Doubt Cast on Effects of Military Service
Washington--Contrary to popular belief and some previous research findings, military service does not appear to give low-aptitude young adults any advantages over their civilian peers later in life, a new Defense Department-sponsored study asserts.
The study of the postservice experiences of veterans who had scored poorly on the Armed Forces Qualification Test found that military service provided no long-term advantages, and may have even left some veterans at a disadvantage, with lower income and education levels and higher unemployment rates than their nonveteran counterparts.
"Regardless of speculations as to 'why not,' the military doesn't appear to be the panacea for struggling youth," the study's authors conclude. "Its effects do not seem to spill over into civilian life, at least for those with lesser abilities."
"[The Defense Department] does not appear able to turn disadvantage into advantage," the researchers add. "To the extent that various 'national service' proposals have, as one of their goals, remediation through military service, such hopes may be in vain."
The new findings may influence the prospects of bills that would establish military-style national-service programs for teenagers and young adults, said Representative4Lane Evans, the chairman of the House Veterans' Affairs Committee subcommittee on oversight and investigations. The Illinois Democrat held a hearing on the study last week.
Wayne S. Sellman, who initiated the study while serving as the Defense Department's director for accession policy, told the subcommittee he was "disappointed" with the report's conclusions. But added he still would have "no qualms at all" about recruiting low-aptitude youths for certain military jobs.
"School guidance counselors should realize that there are jobs in the military that these students can do," Mr. Sellman said. "[Military service] may not be a better alternative, but it is a viable alternative."
The study was authorized during the mid-1980's, when the military considered lowering its standards in light of the declining number of potential recruits.
Conducted by the Human Resources Research Organization of Alexandria, Va., with the assistance of the National Opinion Research Center at the University of Chicago, the study examined samples from two separate, large groups of low-aptitude veterans. All the subjects had scored between the 10th and 30th percentiles on the Armed Forces Qualification Test, a battery of verbal and mathematics questions used to screen applicants for trainability.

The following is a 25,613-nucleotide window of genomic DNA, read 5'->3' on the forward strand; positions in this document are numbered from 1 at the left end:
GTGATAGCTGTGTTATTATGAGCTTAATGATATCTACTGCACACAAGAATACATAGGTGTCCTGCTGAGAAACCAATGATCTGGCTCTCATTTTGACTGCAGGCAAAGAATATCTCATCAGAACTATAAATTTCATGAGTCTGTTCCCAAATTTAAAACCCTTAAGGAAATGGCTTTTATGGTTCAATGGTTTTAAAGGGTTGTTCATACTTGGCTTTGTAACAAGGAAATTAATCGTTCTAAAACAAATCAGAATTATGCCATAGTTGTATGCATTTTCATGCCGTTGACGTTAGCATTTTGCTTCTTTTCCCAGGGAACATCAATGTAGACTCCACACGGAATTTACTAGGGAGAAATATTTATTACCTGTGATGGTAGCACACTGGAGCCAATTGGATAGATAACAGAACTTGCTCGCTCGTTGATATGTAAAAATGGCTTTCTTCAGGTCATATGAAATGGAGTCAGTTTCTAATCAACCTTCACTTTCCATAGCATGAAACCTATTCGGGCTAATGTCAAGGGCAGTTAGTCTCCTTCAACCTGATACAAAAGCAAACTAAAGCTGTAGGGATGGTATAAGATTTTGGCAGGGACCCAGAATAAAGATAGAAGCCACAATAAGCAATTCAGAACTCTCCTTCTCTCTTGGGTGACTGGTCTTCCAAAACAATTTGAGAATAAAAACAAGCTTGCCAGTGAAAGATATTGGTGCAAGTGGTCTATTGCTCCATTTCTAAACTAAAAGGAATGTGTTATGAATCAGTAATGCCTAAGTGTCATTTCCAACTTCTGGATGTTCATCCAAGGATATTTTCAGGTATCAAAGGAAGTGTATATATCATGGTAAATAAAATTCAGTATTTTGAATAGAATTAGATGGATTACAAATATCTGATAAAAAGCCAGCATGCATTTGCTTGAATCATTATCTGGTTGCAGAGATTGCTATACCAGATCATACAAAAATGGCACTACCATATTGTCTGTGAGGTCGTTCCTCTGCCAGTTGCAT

The first sample consisted of 311 veterans drawn from a total of about 320,000 low-aptitude recruits who entered the military between 1966 and 1971. These recruits, who did not meet then-current standards, were admitted under "Project 100,000," a program begun by Secretary of Defense Robert S. McNamara to meet the escalating manpower needs of the Vietnam War and to assist President Lyndon B. Johnson's "War on Poverty" by improving their economic status through military service.
Compared with low-aptitude nonveterans from similar demographic backgrounds, however, these men were found to have higher unemployment rates, significantly lower average levels of education, and average incomes that were $5,000 to $7,000 less than their nonveteran peers. They also were more likely to have never married or have gotten divorced.
Of the Project 100,000 veterans who said military service had hurt their careers, more than 25 percent cited physical problems and another 25 percent emotional problems as the harmful effects of service.
The second sample of 326 men came from a population of more than 300,000 low-aptitude veterans admitted between 1976 and 1980 as a result of a scoring error on the enlistment screening test.
These veterans were statistically no different from their low-aptitude nonveteran peers in employmentstatus, occupational category, and average income. They were, however, found to have acquired significantly less formal education and were more likely to be divorced or dissatisfied with their jobs.
The Defense Department findings conflict with previous studies that have shown military service to provide long-term advantages to the overall veteran population. They also contradict the findings of a study of 477 veterans from Project 100,000 undertaken in the early 1970's.
In that study, researchers from the Air Force Human Resources Laboratory found low-aptitude veterans who had been out of the military for three years to be better off than their peers in terms of education, employment, income, and job skills.
William E. Beusse, a research psychologist who conducted the previous Project 100,000 study, last week defended his findings before the Veterans' Affairs subcommittee. He said the new study, conducted 10 to 20 years after most of the veterans had been discharged, may have been less accurate in its selection of a control group.
Mr. Beusse also noted that recent developments in Eastern Europe are leading to a decline in the military's manpower needs. "When the services go through a period of retrenchment," he said, "they tend to raise the standards for enlistment and retention and screen out low-aptitude men."
Nancy M. Pinson-Millburn, assistant executive director for the American Association for Counseling and Development, whose membership includes more than 14,000 school counselors, said few, if any, counselors today would steer low-aptitude students toward careers in the military.